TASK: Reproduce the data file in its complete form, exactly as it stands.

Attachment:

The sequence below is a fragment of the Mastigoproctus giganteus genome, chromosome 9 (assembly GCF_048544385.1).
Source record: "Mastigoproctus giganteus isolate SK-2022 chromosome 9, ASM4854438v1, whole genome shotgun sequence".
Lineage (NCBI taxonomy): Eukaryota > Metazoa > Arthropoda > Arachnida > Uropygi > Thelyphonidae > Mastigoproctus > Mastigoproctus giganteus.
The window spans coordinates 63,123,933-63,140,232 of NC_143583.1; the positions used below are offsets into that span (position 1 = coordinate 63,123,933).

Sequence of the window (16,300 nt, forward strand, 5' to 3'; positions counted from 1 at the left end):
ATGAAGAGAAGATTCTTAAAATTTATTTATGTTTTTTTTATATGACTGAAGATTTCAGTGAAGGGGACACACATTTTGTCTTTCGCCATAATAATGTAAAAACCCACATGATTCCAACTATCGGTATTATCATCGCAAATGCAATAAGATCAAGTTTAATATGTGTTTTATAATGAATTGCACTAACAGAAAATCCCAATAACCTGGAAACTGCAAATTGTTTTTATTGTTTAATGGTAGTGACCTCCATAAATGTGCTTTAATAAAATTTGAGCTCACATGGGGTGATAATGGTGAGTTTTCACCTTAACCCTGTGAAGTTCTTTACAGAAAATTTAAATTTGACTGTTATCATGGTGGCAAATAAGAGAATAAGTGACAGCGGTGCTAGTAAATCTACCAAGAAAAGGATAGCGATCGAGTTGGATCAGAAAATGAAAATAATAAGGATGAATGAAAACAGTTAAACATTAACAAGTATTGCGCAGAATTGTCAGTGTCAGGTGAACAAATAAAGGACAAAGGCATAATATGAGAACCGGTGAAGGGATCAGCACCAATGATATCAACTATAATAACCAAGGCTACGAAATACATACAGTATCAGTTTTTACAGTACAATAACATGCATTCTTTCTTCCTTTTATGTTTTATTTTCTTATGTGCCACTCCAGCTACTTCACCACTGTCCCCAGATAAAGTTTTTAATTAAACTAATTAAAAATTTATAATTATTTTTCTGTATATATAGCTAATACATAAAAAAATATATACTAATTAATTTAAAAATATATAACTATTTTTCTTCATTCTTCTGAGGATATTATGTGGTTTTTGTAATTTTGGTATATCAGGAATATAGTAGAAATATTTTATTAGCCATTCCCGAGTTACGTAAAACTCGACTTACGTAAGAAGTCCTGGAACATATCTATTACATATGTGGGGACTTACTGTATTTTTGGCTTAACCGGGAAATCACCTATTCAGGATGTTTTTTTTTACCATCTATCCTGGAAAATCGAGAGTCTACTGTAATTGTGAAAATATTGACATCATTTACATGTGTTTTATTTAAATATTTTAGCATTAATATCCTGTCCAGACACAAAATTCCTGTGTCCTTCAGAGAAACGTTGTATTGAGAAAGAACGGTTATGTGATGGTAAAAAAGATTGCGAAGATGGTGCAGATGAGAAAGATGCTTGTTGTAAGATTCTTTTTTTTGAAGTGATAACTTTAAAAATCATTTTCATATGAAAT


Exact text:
The sequence below is a fragment of the Mastigoproctus giganteus genome, chromosome 9 (assembly GCF_048544385.1).
Source record: "Mastigoproctus giganteus isolate SK-2022 chromosome 9, ASM4854438v1, whole genome shotgun sequence".
Lineage (NCBI taxonomy): Eukaryota > Metazoa > Arthropoda > Arachnida > Uropygi > Thelyphonidae > Mastigoproctus > Mastigoproctus giganteus.
The window spans coordinates 63,123,933-63,140,232 of NC_143583.1; the positions used below are offsets into that span (position 1 = coordinate 63,123,933).

Sequence of the window (16,300 nt, forward strand, 5' to 3'; positions counted from 1 at the left end):
ATGAAGAGAAGATTCTTAAAATTTATTTATGTTTTTTTTATATGACTGAAGATTTCAGTGAAGGGGACACACATTTTGTCTTTCGCCATAATAATGTAAAAACCCACATGATTCCAACTATCGGTATTATCATCGCAAATGCAATAAGATCAAGTTTAATATGTGTTTTATAATGAATTGCACTAACAGAAAATCCCAATAACCTGGAAACTGCAAATTGTTTTTATTGTTTAATGGTAGTGACCTCCATAAATGTGCTTTAATAAAATTTGAGCTCACATGGGGTGATAATGGTGAGTTTTCACCTTAACCCTGTGAAGTTCTTTACAGAAAATTTAAATTTGACTGTTATCATGGTGGCAAATAAGAGAATAAGTGACAGCGGTGCTAGTAAATCTACCAAGAAAAGGATAGCGATCGAGTTGGATCAGAAAATGAAAATAATAAGGATGAATGAAAACAGTTAAACATTAACAAGTATTGCGCAGAATTGTCAGTGTCAGGTGAACAAATAAAGGACAAAGGCATAATATGAGAACCGGTGAAGGGATCAGCACCAATGATATCAACTATAATAACCAAGGCTACGAAATACATACAGTATCAGTTTTTACAGTACAATAACATGCATTCTTTCTTCCTTTTATGTTTTATTTTCTTATGTGCCACTCCAGCTACTTCACCACTGTCCCCAGATAAAGTTTTTAATTAAACTAATTAAAAATTTATAATTATTTTTCTGTATATATAGCTAATACATAAAAAAATATATACTAATTAATTTAAAAATATATAACTATTTTTCTTCATTCTTCTGAGGATATTATGTGGTTTTTGTAATTTTGGTATATCAGGAATATAGTAGAAATATTTTATTAGCCATTCCCGAGTTACGTAAAACTCGACTTACGTAAGAAGTCCTGGAACATATCTATTACATATGTGGGGACTTACTGTATTTTTGGCTTAACCGGGAAATCACCTATTCAGGATGTTTTTTTTTACCATCTATCCTGGAAAATCGAGAGTCTACTGTAATTGTGAAAATATTGACATCATTTACATGTGTTTTATTTAAATATTTTAGCATTAATATCCTGTCCAGACACAAAATTCCTGTGTCCTTCAGAGAAACGTTGTATTGAGAAAGAACGGTTATGTGATGGTAAAAAAGATTGCGAAGATGGTGCAGATGAGAAAGATGCTTGTTGTAAGATTCTTTTTTTTGAAGTGATAACTTTAAAAATCATTTTCATATGAAAT